```
const PI1_2 = Math.PI / 2;
const midPoints: Vec2[] = [];
/* Determine which direction to rotate by looking at the
* winding order of the given polygon
*/
const outerTangent = windingOrder === 'cw' ? PI1_2 : -PI1_2;
for(const [a, b] of segments(hexagon)) {
const midPoint = vecLerp(a, b, midPointFn());
/* subtract vector A from B, and normalize. */
const angleAB = vecNorm(vecSub(b, a));
/* rotate our vector by the outer tangent */
const unitTangent = vecRotate(
angleAB,
outerTangent + thetaFn(),
);
/* Scale the tangent vector to the magnitude
* and add it to the mid-point
*/
const newPoint = vecAdd(
midPoint,
vecScale(unitTangent, magnitudeFn()),
);
midPoints.push(newPoint);
}
```

This gives us a brand-new point that we can use to *extend* our original polygon. That gives us something like this:

We can then repeat that same process for *each segment* in the original polygon and weave these new midpoints in with the original vertices and get a new polygon. Using another simple generator function:

```
function* zipper<T>(...sources: T[][]) {
const longest = sources.reduce(
(prev, { length }) => Math.max(prev, length),
0,
);
for (let i = 0; i < longest; i++)
for (let s = 0; s < sources.length; s++) {
if (i < sources[s].length) yield sources[s][i];
}
}
```

We can use this function to “zipper” together our original points with our freshly generated *new* mid-points:

```
for(const [a, b] of segments(hexagon)) {
/* snip */
midPoints.push(newPoint);
}
const distoredPolygon = Array.from(zipper(hexagon, newPoints));
```

…and we get:

## Adding Randomness

So far, this doesn’t look very good. Using the same values for *every* edge doesn’t make it look *distorted*; instead, we have what one might describe as a **star generator**, which is… not exactly what we were going for. However, what if instead of using the same static values for each new point we generate, if we use some amount of randomization. We could add a little bit of randomness to each time we generate our three variables: **position**, **angle** and **magnitude**.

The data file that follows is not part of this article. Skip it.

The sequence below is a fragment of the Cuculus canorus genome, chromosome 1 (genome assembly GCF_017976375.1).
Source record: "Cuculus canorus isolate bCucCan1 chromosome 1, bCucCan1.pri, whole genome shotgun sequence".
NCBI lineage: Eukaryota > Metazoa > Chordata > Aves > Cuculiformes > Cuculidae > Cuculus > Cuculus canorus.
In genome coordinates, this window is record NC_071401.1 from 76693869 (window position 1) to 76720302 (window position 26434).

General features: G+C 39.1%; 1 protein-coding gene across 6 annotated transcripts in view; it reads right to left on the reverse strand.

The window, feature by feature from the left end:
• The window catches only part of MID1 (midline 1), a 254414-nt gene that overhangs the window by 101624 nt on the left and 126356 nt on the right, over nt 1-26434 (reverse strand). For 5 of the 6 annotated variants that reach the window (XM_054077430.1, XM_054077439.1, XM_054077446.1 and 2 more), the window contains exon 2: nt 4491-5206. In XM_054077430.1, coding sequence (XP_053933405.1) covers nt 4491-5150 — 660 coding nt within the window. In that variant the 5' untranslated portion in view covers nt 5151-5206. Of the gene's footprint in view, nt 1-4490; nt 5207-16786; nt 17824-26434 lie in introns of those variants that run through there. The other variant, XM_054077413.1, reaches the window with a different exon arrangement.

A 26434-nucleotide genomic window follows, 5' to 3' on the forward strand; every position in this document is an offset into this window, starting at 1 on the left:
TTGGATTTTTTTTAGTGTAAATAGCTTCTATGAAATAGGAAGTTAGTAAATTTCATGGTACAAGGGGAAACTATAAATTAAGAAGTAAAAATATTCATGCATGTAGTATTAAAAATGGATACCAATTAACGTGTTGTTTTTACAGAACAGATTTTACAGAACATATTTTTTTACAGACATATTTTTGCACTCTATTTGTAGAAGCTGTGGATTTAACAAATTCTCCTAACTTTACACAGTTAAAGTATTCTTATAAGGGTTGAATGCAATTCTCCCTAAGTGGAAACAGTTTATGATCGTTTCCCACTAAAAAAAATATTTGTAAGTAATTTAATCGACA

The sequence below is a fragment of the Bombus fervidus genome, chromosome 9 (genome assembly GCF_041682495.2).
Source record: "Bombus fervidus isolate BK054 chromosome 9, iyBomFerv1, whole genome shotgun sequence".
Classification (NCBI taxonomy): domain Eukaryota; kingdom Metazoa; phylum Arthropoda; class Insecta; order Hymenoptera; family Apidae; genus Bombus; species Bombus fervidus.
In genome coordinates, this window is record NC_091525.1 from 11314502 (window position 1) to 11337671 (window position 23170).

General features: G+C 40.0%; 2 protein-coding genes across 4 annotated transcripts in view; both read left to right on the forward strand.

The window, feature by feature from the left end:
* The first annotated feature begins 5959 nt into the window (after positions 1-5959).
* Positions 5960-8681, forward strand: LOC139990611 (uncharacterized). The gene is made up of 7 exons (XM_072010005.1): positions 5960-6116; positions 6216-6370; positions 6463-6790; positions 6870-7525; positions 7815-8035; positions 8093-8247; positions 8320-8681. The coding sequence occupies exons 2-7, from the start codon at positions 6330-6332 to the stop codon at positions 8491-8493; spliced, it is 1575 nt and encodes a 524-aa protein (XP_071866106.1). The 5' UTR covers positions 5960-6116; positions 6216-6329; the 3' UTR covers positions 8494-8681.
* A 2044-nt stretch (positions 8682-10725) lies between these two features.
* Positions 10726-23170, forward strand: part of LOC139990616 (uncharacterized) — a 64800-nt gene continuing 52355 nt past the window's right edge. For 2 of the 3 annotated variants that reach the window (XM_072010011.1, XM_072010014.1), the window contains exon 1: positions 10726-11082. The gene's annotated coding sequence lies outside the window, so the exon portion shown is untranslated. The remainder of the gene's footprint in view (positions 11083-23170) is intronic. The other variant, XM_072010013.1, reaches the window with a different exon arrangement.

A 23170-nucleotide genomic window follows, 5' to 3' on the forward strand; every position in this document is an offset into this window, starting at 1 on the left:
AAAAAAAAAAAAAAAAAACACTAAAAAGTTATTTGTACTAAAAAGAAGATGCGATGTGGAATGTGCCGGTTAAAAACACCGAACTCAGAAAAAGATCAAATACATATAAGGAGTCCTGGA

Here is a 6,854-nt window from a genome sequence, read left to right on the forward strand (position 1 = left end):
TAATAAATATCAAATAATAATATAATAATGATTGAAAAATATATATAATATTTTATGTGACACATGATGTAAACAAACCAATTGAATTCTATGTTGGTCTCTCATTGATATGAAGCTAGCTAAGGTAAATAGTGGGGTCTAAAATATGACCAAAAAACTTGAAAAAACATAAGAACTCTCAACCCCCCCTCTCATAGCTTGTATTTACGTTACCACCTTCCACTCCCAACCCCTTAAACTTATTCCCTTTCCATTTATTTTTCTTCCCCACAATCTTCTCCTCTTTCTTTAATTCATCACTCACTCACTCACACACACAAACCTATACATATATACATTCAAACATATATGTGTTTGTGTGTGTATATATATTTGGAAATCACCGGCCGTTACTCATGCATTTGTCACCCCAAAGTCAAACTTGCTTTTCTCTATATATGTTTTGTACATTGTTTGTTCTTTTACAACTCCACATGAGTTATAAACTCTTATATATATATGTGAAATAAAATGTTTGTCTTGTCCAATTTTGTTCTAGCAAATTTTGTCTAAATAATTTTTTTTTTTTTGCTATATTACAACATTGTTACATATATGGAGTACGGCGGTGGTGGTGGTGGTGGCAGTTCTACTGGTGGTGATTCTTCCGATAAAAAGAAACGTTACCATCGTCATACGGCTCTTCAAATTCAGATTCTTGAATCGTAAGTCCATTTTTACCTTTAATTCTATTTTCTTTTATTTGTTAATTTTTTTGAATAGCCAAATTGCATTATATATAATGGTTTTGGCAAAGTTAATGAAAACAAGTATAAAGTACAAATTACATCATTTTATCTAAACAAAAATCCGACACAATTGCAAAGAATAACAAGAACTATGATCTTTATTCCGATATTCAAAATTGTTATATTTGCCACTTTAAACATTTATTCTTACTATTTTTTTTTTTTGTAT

`Math.random()`

will generate a random value that is uniformly distributed between $[0,1)$. This type of randomization can be quite valuable, *e.g.* it is easy to use to model something like a “coin-flip”. You are just as likely to get a value $< 0.5$ as you are to get a value $\geq 0.5$; *i.e.* a *fair coin*.

Let’s plot 1,000 points, whose coordinates are selected a uniform distribution of random numbers:

However, in the “natural-world”, uniform distribution of randomness are not *as-common*. Often, you are more likely to observe randomness in nature that is better approximated with a Gaussian distribution, or the **normal distribution**. Going into the history and details of the **gaussian distribution** is beyond the scope of this post, however, essentially, what we can use this function to model a random-number-generator that will return values *around* a particular value—the *median*—and where the *distance* away from that average value is random—the *deviation*.

Luckily, we can use the Box-Muller transformation to transform our uniformly generated random values from `Math.random()`

into random values that fit the **gaussian distribution**.

```
export function gaussRng(
μ: number = 0,
σ: number = 1,
) {
const u = 1 - Math.random();
const v = Math.random();
const z = Math.sqrt(-2.0 * Math.log(u)) * Math.cos(2.0 * Math.PI * v);
return z * σ + μ;
}
```

Where $\mu$ is the *mean* around which the values are centered, and $\sigma$ is the width of the *standard deviation*.

Now, lets plot those same 1,000 points, but this time use a guassian distrubtion. The center of the distrubtion will be the center of the canvas, and the standard-deviation will be $\frac{1}{6}$ of the canvas height: